Written August 10, 2016
I have a very big problem.
We have been living in Dubai in temporary housing for about three weeks now, and I am down to my last kopi packet. Coffee is called kopi in Singapore, and it is lovely. It is made with sweetened condensed milk. My usual kopi order was kopi c peng siew dai, which means iced coffee with evaporated milk and less sugar (click here to find your kopi order). You can get kopi in every food center around Singapore, in the tiniest neighborhoods and most sprawling hawker centers in huge malls. It comes in a glass mug if you want it cold, a small plastic mug if you want it hot, or takeaway in a plastic drawstring bag. I always enjoyed the novelty of getting my takeaway kopi in a plastic bag. :D
I probably should have stashed away a ton of the 3-in-1 powdered kopi packets, but I thought I would be able to transition easily to available coffees in Dubai. I’ve been a bit in denial about my dwindling supply, hoping that it would somehow multiply its numbers via mitosis.
But here it is, the last kopi. My last piece of rich Singapore culture, at least the part that can be easily transported in a suitcase to another country. It represents the fact that I must let go of Singapore; I need to say goodbye and make my peace with the fact that we have moved on.
I am clawing my way through culture shock right now, though it isn’t nearly as bad as it was when we moved to Singapore. I am not pregnant, I spend most of my time in air conditioned malls or the hotel (temp housing), and I am able to walk (I was in a wheelchair when we moved to Singapore). I also think it is a little easier because it’s my second move abroad. I have already had to say goodbye to the people I love, I have already had to adjust to new stores and unknown brands. I think some form of culture shock will happen with every move, directly varying in strength with the breadth of the difference between the old and new cultures.
We have no official home, the landscape looks very different here, the culture operates differently here, the dress code is different here, and I’m not yet settled in. Intense emotions are tempered by the daily meditation I’ve been doing, along with the fact that I know I will be settled eventually. It’s kind of like having your second baby, where you have sleepless nights, endless crying, and bodily pain, but you know it will get better and better one day at a time because it did the first time. And just like having a second baby, you have a new perspective on the process. You handle it better, see the positive sides and silver linings sooner and more frequently; you laugh a little more.
I know I don’t have to forget about Singapore; I also know I never will. The hubs spent three years networking to get his position working in Singapore, and we worked hard to create our life there. I wasn’t completely happy there at the start, but I eventually worked through all the stages of culture shock. The amazing people of Singapore, and the food, the kopi, heck, even the Singapore Sling are a part of my soul now. I am so thankful for the opportunity to have lived there, to get to know the aunties and uncles, the foods, the holidays, the birds and flowers and trees… everything. It is so freaking hard to say goodbye. You never truly know if what is ahead of you will be as good as what was behind you.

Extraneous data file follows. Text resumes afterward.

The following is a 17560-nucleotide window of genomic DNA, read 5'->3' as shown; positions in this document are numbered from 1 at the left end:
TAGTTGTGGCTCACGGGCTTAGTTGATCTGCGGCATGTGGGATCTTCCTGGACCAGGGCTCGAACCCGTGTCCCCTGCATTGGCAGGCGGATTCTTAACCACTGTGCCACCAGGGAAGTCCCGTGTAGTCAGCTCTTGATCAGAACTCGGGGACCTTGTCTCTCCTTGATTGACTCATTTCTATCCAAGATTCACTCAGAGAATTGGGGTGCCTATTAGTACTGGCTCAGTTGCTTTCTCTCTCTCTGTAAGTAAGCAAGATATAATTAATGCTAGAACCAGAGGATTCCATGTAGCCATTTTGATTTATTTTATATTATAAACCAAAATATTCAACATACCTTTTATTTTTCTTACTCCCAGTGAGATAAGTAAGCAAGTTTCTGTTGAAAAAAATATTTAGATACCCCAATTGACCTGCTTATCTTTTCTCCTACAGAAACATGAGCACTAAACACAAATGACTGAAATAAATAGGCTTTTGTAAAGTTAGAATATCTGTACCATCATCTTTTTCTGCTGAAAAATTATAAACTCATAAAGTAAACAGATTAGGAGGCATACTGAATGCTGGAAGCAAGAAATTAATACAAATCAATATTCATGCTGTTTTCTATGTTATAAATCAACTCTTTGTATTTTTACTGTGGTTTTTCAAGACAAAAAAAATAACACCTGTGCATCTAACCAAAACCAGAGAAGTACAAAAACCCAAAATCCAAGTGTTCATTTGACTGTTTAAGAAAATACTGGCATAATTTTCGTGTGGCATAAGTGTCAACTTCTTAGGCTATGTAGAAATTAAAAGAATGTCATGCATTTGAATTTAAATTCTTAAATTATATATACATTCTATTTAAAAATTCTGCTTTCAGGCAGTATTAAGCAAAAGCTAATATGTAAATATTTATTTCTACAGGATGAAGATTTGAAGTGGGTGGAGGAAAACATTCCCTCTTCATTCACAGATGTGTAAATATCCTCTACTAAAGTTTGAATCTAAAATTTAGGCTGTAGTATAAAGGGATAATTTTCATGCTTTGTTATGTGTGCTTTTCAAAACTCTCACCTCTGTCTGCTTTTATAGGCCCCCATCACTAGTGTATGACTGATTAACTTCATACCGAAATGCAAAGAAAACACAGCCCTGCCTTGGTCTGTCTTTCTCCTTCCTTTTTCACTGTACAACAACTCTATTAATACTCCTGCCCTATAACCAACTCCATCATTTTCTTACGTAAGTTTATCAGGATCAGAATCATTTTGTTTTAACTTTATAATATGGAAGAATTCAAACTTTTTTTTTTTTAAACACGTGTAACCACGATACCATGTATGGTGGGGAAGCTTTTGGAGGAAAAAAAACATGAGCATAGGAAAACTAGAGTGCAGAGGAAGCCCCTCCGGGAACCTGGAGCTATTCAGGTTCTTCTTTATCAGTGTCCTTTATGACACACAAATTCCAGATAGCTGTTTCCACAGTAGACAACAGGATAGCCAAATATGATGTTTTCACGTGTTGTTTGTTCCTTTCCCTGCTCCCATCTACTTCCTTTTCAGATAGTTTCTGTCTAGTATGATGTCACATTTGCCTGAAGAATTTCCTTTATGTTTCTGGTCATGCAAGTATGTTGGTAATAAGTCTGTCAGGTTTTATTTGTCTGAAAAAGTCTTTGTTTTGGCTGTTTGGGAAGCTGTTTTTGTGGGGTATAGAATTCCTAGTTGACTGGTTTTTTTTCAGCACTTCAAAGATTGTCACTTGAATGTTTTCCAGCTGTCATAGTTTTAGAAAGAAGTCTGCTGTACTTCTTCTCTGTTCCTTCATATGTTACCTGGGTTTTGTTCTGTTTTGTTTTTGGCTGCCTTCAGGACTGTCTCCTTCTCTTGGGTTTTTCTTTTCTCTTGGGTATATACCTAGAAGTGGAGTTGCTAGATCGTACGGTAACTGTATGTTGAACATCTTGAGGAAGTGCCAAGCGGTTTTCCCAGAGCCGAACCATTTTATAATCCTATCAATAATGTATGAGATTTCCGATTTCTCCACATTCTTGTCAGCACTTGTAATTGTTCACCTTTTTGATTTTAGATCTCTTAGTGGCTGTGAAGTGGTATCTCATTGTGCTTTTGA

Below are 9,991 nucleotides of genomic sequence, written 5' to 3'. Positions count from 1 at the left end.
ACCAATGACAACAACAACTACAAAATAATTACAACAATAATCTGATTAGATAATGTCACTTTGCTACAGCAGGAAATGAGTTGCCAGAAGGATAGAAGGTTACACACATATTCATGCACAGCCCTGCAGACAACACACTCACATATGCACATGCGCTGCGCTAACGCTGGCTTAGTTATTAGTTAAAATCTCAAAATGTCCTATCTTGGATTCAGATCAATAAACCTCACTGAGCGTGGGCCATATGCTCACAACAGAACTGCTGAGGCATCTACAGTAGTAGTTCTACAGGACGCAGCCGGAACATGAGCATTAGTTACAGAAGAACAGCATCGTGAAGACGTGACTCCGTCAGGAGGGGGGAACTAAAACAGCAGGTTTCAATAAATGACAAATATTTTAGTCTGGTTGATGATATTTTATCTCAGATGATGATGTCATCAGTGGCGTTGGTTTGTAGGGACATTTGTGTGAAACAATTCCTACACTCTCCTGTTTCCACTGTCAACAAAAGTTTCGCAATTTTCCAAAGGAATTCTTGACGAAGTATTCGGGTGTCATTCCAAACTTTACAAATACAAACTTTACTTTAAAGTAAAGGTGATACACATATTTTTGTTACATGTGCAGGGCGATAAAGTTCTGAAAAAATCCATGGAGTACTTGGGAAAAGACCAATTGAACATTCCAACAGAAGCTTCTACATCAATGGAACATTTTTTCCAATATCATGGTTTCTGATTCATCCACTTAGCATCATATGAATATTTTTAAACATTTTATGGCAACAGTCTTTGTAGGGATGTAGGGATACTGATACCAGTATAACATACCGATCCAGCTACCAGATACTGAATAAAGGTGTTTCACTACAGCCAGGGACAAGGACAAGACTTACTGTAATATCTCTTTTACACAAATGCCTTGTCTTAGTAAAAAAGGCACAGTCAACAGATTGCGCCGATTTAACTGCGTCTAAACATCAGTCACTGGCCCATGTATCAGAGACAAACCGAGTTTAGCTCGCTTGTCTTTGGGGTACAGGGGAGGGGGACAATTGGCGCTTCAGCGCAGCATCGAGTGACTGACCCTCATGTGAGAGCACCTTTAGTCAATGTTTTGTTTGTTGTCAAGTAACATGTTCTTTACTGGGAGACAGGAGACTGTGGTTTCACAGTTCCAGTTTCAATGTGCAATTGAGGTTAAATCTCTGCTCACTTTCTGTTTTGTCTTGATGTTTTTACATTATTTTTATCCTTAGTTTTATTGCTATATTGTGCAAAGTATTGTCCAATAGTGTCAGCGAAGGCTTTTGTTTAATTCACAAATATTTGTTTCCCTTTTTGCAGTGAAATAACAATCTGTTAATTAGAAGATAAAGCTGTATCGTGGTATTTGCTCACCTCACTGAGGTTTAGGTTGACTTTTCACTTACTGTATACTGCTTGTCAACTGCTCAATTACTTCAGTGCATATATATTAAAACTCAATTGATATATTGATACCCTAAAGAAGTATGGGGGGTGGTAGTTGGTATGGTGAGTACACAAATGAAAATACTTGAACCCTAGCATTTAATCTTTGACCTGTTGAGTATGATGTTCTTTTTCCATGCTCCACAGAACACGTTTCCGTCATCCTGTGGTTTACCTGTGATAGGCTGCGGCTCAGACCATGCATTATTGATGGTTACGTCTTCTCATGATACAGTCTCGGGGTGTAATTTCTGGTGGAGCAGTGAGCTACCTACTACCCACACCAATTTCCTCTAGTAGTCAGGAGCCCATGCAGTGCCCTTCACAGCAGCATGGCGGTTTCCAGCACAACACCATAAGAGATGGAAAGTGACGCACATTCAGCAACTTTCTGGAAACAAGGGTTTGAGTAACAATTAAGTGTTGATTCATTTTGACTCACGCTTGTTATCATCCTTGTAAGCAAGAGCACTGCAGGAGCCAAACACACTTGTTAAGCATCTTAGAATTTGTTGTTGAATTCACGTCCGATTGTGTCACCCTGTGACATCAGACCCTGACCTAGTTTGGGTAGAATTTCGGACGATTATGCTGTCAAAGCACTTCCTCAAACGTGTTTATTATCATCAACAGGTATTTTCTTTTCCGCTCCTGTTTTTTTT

It is fitting that I write this the day after National Day in Singapore. Had we been there, the kiddos would have dressed up in their red and white clothes and sung the national anthem with their classmates. When Kiddo 1 and I talked about it yesterday, we realized we don’t even know the UAE’s birthday, nor do we have clothing in the national flag colors either. But I promised Kiddo 1 we would get all that figured out in due time.
I couldn’t drink that last kopi today, but I know I will soon, when I feel ready to let go of the rope that connects me to Singapore. The rope that will connect me to Dubai is waiting for me. I hope it will be just as beautiful and strong as my rope to Singapore.
Before publishing this post, I went back and read over my first posts from when I moved to Singapore. I described feeling like a balloon held by a toddler who was slowly loosening his grip, leaving me to find my footing in the clouds. It does appear that I am stronger this time around, feeling a rope connecting me directly instead of the flimsy grip of a toddler holding a balloon string. I am in control this time. Perhaps living in new place after new place helps you quickly and purposefully settle in and get connected. Or maybe I’ve just permanently settled in the clouds. Wherever I go, I will always have my cloud home. It certainly puts a lot less pressure on finding a new “permanent” home here in Dubai, and I think it plays a large part in why my culture shock is not so bad this time around. Dubai is a modern city-state, just like Singapore, so the change to my lifestyle is small
Thank you for reading my blog—it keeps me accountable for processing my experience and has absolutely kept me sane these past few years. Reflecting back on my earlier writings and the changes I have undergone—well, it’s been fascinating IMHO. I can’t wait to share with you all I learn in this next phase of my life. I hope it helps you to reflect and learn things about yourself as well.
Walk back in time with me:
- Grappling with culture shock stage 2 in Making Friends as an Adult, Part 3
- Wrestling with culture shock stage 3 in Our Life Thus Far in Singapore
- Moving through culture shock stage 4 in Traitor
Learn about the four stages of culture shock by clicking here.